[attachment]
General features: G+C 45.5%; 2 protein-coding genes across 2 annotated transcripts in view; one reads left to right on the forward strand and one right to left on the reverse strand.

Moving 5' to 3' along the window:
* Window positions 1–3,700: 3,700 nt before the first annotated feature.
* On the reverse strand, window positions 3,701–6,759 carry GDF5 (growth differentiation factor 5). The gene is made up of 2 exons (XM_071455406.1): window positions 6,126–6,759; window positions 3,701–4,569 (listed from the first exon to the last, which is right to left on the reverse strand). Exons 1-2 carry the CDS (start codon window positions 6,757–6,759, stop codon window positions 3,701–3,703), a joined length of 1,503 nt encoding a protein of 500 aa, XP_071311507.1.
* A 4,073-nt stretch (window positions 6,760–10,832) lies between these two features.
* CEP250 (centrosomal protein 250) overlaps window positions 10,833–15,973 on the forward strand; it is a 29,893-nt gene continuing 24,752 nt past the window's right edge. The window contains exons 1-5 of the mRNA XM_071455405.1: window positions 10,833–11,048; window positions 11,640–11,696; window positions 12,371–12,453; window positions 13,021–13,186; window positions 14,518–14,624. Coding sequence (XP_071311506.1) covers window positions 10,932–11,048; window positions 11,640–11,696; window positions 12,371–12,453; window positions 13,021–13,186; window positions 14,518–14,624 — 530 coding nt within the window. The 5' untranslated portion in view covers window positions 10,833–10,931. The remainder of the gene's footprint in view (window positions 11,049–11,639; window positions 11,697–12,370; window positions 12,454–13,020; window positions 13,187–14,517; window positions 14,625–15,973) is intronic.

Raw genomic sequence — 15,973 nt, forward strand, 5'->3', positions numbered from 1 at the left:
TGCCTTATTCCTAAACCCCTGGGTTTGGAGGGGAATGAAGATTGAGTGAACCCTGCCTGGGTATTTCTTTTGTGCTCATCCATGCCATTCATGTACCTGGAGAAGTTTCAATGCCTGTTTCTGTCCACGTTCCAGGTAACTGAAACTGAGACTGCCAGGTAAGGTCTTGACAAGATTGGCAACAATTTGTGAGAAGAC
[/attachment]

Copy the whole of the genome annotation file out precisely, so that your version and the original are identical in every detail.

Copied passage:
General features: G+C 45.5%; 2 protein-coding genes across 2 annotated transcripts in view; one reads left to right on the forward strand and one right to left on the reverse strand.

Moving 5' to 3' along the window:
* Window positions 1–3,700: 3,700 nt before the first annotated feature.
* On the reverse strand, window positions 3,701–6,759 carry GDF5 (growth differentiation factor 5). The gene is made up of 2 exons (XM_071455406.1): window positions 6,126–6,759; window positions 3,701–4,569 (listed from the first exon to the last, which is right to left on the reverse strand). Exons 1-2 carry the CDS (start codon window positions 6,757–6,759, stop codon window positions 3,701–3,703), a joined length of 1,503 nt encoding a protein of 500 aa, XP_071311507.1.
* A 4,073-nt stretch (window positions 6,760–10,832) lies between these two features.
* CEP250 (centrosomal protein 250) overlaps window positions 10,833–15,973 on the forward strand; it is a 29,893-nt gene continuing 24,752 nt past the window's right edge. The window contains exons 1-5 of the mRNA XM_071455405.1: window positions 10,833–11,048; window positions 11,640–11,696; window positions 12,371–12,453; window positions 13,021–13,186; window positions 14,518–14,624. Coding sequence (XP_071311506.1) covers window positions 10,932–11,048; window positions 11,640–11,696; window positions 12,371–12,453; window positions 13,021–13,186; window positions 14,518–14,624 — 530 coding nt within the window. The 5' untranslated portion in view covers window positions 10,833–10,931. The remainder of the gene's footprint in view (window positions 11,049–11,639; window positions 11,697–12,370; window positions 12,454–13,020; window positions 13,187–14,517; window positions 14,625–15,973) is intronic.

Raw genomic sequence — 15,973 nt, forward strand, 5'->3', positions numbered from 1 at the left:
TGCCTTATTCCTAAACCCCTGGGTTTGGAGGGGAATGAAGATTGAGTGAACCCTGCCTGGGTATTTCTTTTGTGCTCATCCATGCCATTCATGTACCTGGAGAAGTTTCAATGCCTGTTTCTGTCCACGTTCCAGGTAACTGAAACTGAGACTGCCAGGTAAGGTCTTGACAAGATTGGCAACAATTTGTGAGAAGAC